Wednesday, October 17, 2012

Donor Milk

I just donated 580 ounces of breastmilk to a family in need.

Stored milk

I had pumped my heart out for Poppy while she was in the NICU. Even after she came home, I continued to pump to fill up bottles for her since she wasn't nursing well. Our neighbor gave us a deep freezer (for free!) that he had gotten from his grandmother but wasn't using. I started to fill it up. When we realized in early July that Poppy had a dairy sensitivity and I needed to give up milk, cheese, and butter.... that large collection of pumped breastmilk was suddenly a waste of space: we couldn't give it to her. So it sat. Every month a bit of dairy would accidentally find its way into my mouth, and every month we were reaffirmed that no, she still can't handle dairy. The milk continued to sit. She's five months old now, the milk is getting closer and closer to expiring, and who knows when she'll be able to drink it, if ever. I reached out to the community.

I first contacted the National Milk Bank on the recommendation from a friend. It's really interesting what they do. Instead of taking your frozen bags of milk and redistributing them as is, they combine milk from multiple donors and process it into a human milk product. This concentrated milk product is then sent to NICU's to be used for premature and seriously ill infants. That sounded great to me, but unfortunately, they would not take my milk due to my insulin shots. Because the milk is intended for such fragile babies, they can't risk any medication finding its way into the babies' mouths.

So I kept looking. A woman from Poppy's online birth group recommended Human Milk 4 Human Babies, or HM4HB. The website redirects you to their local facebook pages, where you join and write on the wall if you have milk to share or are looking for milk. Here is what I wrote,

"I live in Belleville in the STL Metro East. I have 580 ounces of frozen breast milk pumped between 5/14 and 7/6 that I cannot feed to my baby because she has a dairy sensitivity, and that milk was all pumped while I was consuming dairy. I take insulin and Synthroid for type 1 diabetes and hypothyroidism. The National Milk Bank will not accept the milk due to the above medications. My baby was born premature on 5/10 at 33 weeks, so this milk from the first two months of her life is very fatty and nutritious."

I joined both the Illinois and Missouri pages, but only wrote my offer on the Illinois page. I didn't want anyone as far as Kansas City, say, to get their hopes up, but still, even on the Illinois page, I received quite a few messages from interested moms up in Chicago. The first decided it was too great a distance, which I completely agree, and the second was a doula for a couple from Sycamore. She gave my information to the mom, B, and I asked that B contact me before the end of two days or else I would move on to the next interested party. B did call me on the night of the second day and asked about my health issues. The doula had not given her all of the details from my post, only that I had a lot of milk to offer. She took down the name of my medications, not sounding sure of anything until she asked how much milk exactly was available. I told her 580 ounces to which she immediately replied, "I want it." Her voice was filled with conviction, "I want it." Then came the issue of how she would get it. She asked if I would meet her halfway, say in Springfield, and I said no. Here's where I became a meanie, but really, there were other people interested in the milk, and I get stressed out just driving the girls 20 minutes to STL! She sounded disappointed and then hung up. A little while later I got another call from her, and she said her husband worked it out with his job to drive the 5 hours down here today.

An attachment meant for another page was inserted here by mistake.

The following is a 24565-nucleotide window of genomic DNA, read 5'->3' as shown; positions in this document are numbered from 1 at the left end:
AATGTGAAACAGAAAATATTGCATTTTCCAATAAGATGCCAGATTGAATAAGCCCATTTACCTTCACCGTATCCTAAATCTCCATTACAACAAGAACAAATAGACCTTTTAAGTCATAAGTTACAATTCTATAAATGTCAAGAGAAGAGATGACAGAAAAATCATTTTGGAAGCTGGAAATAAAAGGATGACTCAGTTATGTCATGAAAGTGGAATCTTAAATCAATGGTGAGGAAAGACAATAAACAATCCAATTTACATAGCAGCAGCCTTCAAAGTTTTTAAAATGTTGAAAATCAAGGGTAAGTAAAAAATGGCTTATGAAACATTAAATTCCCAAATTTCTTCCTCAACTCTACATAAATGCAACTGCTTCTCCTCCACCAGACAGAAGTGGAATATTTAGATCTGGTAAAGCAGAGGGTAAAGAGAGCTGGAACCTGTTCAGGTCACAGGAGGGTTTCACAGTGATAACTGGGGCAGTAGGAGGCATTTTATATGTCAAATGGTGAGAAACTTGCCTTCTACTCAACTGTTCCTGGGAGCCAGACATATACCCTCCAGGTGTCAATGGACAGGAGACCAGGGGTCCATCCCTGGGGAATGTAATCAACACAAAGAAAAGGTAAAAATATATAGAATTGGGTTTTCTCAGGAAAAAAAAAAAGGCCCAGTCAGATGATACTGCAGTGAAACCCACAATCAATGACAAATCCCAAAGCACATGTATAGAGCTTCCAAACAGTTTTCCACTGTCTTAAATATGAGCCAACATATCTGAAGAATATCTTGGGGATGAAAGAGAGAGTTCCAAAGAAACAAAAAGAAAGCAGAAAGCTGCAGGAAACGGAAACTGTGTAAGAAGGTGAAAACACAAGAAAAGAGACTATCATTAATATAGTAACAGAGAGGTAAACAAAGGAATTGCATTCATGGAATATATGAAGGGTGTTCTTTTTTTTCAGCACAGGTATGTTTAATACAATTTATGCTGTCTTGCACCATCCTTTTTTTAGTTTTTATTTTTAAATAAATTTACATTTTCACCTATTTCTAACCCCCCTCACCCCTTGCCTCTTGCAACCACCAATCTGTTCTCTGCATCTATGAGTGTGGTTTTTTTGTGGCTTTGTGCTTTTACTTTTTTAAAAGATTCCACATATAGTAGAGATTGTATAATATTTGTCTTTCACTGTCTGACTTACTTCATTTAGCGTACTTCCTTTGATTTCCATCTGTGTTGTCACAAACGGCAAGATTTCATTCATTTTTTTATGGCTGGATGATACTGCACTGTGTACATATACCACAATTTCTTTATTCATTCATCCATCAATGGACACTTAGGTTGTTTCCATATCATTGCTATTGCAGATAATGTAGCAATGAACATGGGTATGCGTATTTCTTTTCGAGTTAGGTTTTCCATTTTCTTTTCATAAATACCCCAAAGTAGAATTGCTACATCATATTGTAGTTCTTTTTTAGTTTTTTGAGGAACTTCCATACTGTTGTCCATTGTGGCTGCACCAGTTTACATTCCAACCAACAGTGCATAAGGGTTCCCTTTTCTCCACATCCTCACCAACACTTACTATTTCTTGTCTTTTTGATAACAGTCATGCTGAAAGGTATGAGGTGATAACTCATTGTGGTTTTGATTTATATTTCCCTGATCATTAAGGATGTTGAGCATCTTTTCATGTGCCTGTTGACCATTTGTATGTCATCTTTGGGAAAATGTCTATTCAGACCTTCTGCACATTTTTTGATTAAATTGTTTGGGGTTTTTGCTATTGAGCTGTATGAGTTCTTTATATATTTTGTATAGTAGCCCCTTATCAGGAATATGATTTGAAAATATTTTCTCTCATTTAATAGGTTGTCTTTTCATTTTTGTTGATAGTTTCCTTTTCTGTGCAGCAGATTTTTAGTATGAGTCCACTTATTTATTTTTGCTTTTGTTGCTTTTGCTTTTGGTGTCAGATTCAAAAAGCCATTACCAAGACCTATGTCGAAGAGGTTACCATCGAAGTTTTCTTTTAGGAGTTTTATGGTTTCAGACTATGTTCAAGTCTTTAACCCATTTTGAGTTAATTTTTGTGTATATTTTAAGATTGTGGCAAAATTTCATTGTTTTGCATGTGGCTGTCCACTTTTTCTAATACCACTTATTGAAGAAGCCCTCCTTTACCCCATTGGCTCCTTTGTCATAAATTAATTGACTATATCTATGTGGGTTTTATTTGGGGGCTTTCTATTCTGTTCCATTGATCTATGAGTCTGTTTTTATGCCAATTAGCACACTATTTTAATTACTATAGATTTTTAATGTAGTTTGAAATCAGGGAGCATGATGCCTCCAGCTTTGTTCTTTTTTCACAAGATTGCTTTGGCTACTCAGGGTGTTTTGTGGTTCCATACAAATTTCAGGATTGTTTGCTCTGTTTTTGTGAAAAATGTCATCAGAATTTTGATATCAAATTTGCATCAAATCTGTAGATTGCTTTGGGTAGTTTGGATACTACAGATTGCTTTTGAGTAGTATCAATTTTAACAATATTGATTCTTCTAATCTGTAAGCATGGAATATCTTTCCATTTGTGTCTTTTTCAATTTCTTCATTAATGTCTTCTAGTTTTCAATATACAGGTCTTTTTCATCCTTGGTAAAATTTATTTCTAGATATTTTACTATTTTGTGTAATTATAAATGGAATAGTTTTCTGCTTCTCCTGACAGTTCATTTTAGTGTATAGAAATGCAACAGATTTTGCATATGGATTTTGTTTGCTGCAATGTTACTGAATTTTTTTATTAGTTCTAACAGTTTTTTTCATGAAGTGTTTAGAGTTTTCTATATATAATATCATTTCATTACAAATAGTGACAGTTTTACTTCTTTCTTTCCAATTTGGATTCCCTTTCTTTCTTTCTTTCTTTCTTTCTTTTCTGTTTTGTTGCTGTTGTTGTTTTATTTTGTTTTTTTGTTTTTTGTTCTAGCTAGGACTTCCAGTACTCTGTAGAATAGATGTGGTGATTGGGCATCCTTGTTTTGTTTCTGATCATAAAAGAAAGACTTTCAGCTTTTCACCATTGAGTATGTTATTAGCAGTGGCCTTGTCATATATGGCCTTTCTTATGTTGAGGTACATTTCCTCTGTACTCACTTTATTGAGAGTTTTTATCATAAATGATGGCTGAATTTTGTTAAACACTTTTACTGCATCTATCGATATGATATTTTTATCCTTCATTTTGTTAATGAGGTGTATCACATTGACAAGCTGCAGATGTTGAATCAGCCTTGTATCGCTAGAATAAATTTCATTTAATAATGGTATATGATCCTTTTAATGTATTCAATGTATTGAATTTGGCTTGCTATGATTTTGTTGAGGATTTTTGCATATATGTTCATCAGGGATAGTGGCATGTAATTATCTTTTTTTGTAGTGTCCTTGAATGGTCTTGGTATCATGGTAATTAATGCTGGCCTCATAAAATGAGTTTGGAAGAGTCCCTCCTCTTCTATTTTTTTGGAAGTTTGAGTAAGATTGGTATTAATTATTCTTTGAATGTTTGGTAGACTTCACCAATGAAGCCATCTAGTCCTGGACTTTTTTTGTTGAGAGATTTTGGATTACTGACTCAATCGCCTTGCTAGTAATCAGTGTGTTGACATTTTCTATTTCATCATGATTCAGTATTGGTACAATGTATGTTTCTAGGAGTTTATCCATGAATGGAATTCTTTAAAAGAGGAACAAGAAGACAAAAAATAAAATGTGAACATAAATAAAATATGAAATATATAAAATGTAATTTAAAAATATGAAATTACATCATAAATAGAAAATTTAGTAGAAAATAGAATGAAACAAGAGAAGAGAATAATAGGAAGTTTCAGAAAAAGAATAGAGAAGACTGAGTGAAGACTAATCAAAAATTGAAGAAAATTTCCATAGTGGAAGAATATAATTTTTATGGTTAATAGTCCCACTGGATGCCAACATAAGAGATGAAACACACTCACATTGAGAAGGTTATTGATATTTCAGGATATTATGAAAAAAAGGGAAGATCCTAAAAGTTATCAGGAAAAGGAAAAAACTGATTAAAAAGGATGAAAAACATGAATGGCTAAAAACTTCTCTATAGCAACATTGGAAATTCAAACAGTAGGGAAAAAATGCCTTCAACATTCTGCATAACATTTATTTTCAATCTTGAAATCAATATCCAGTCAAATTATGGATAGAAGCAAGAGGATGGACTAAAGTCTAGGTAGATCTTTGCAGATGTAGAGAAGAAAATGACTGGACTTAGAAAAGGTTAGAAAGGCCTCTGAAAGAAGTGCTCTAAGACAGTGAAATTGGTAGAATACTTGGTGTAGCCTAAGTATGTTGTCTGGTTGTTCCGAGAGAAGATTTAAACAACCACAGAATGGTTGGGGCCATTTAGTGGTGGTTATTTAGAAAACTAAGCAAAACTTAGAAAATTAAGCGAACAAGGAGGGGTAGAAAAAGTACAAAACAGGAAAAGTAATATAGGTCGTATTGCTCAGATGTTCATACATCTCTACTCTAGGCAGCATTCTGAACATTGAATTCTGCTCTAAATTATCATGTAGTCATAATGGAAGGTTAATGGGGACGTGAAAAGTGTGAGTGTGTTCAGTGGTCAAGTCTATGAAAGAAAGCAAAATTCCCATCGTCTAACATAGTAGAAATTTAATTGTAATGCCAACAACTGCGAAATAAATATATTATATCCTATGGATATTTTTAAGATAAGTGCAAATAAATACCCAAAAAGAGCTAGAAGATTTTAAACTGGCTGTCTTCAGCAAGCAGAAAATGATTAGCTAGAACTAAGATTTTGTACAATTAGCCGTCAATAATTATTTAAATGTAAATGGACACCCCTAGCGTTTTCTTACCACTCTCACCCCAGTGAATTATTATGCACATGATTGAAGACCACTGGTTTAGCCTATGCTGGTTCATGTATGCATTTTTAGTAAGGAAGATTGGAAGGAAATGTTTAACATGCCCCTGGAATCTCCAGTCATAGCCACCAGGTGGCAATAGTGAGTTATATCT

I had just put Rosemary up in her room for naptime and snuggled Poppy into the mamaRoo when B's husband, S, knocked on the door. He was a genuinely sweet man who was so in love with his daughter. He showed me a picture of her and just beamed with pride. He said he and his wife have been married for 17 years and this is their first child, now 3 months old. His wife is doing everything including taking medication to try to breastfeed the baby, but she isn't making enough milk. He brought some coolers inside and we loaded them up. The stash plus extra ice completely filled one large cooler and another medium sized one. I also gave him a list I had compiled of the dates, times, and amounts of each bag of milk, cause I'm organized like that.

When he was about to leave he pulled his wallet out and said he wanted to compensate me. I thanked him but turned him down. I didn't do it for money. I pumped all of that milk for my own baby, and when she couldn't have it, I'm glad to have found another (maybe even a better) use for it.

Logging Milk



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